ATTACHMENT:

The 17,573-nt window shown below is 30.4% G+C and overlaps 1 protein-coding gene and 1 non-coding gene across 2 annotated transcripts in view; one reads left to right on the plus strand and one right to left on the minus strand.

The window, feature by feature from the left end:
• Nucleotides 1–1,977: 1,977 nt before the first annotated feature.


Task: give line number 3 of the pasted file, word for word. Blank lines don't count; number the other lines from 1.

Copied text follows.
• Nucleotides 1–1,977: 1,977 nt before the first annotated feature.